Article written by David Kermode - The Buyer
“Sampling new, 2019 Hunter Valley Semillon feels like a form of vinous infanticide,” writes David Kermode, after tasting through the latest vintages of white and red with Iain Riggs, chief winemaker at Brokenwood. Having just completed his 48th vintage, Riggs can rightly be called one of the forefathers of Hunter Valley, taking a small scale winery in 1982 and turning it into one of the most highly regarded estates in Australia today. Riggs discusses Semillon, screw cap, Graveyard Shiraz (the 2017 has just been awarded a Best in Show at the 2019 Decanter World Wine Awards), climate and Dolly Parton styles of Chardonnay.
“Vintages matter a lot in the Hunter Valley. The vintage variation is really important and you need to know whether you’re drinking a Semillon from a wet year, or a dry year,” Riggs says
For something so criminally underrated elsewhere in the world, it is little surprise that Semillon arrived in Australia going by the inauspicious name “green grape”. It went on to live a ‘Walter Mitty’ life, under various identities including Hock, Mosel, Chablis and White Burgundy before finally achieving status in its own right, with the correct name, in the early 1980s.
For all the indignity over what to call it, Semillon has – at least – never been short of love in Australia, thanks chiefly to the pioneers of the Hunter Valley. Iain Riggs could fairly be described as one of those founding fathers. Claiming, with a knowing wink, to have started winemaking when he was five, he has just finished his 37th vintage at the Hunter Valley’s Brokenwood Wines, the 48th of his long and illustrious career.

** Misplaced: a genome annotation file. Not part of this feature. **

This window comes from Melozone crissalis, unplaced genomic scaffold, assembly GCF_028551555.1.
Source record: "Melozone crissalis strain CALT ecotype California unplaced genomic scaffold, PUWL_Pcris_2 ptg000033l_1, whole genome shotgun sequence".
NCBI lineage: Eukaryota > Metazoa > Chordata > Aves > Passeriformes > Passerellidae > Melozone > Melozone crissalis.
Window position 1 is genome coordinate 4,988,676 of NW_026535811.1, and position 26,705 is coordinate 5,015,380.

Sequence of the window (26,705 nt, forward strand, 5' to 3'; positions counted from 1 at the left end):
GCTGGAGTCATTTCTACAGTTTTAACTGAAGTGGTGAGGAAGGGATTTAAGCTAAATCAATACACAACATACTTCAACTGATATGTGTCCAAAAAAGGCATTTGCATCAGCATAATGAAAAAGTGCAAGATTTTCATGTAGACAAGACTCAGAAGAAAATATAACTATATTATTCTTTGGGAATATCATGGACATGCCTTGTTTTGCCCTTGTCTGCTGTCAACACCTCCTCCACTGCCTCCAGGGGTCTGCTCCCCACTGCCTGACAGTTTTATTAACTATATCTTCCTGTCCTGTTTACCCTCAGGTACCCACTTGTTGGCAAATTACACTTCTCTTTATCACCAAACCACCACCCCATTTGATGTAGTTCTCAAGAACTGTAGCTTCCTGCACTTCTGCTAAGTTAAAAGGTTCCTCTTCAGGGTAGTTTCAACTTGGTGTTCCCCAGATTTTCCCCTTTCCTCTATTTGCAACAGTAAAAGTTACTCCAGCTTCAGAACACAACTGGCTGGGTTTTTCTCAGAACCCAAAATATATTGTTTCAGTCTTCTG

Celebrated for its Semillon and Shiraz, it’s hard to believe that when Riggs arrived in 1982, Brokenwood was a small scale hobby winery, producing only red wines: “I was the first employee and back then we were producing a few thousand cases.”
Now chief winemaker, managing director and a part owner, Riggs has a groaning trophy cabinet that includes one of Australia’s ultimate honours, as a Member of the Order of Australia (AM), in recognition of his work in the Hunter Valley and his broader role in the development of the country’s wine industry.
With an international reputation as Sydney’s wine region, the Hunter Valley is actually around two hours north, but metaphorically much closer to the hearts of Sydneysiders. It is Australia’s oldest commercial wine region, with around 11 hectares that were planted before 1900.
It gets very hot and it also rains a lot, meaning humidity is a challenge. “We get a shitload of rain – that’s a technical term – in January and February,” Riggs tells me, “so vintages matter a lot in the Hunter Valley. The vintage variation is really important and you need to know whether you’re drinking a Semillon from a wet year, or a dry year.”
Brokenwood takes its name from the trees that were cleared when vines were first planted. Its prime vineyard, the Graveyard, thankfully has a less literal title: a reference to the original plans for the site – 16 hectares used for its flagship 300 bucks-a-bottle Shiraz. The icon white, a Semillon, is called ILR, after Riggs’s own initials. It is always bottle-aged for six years before release.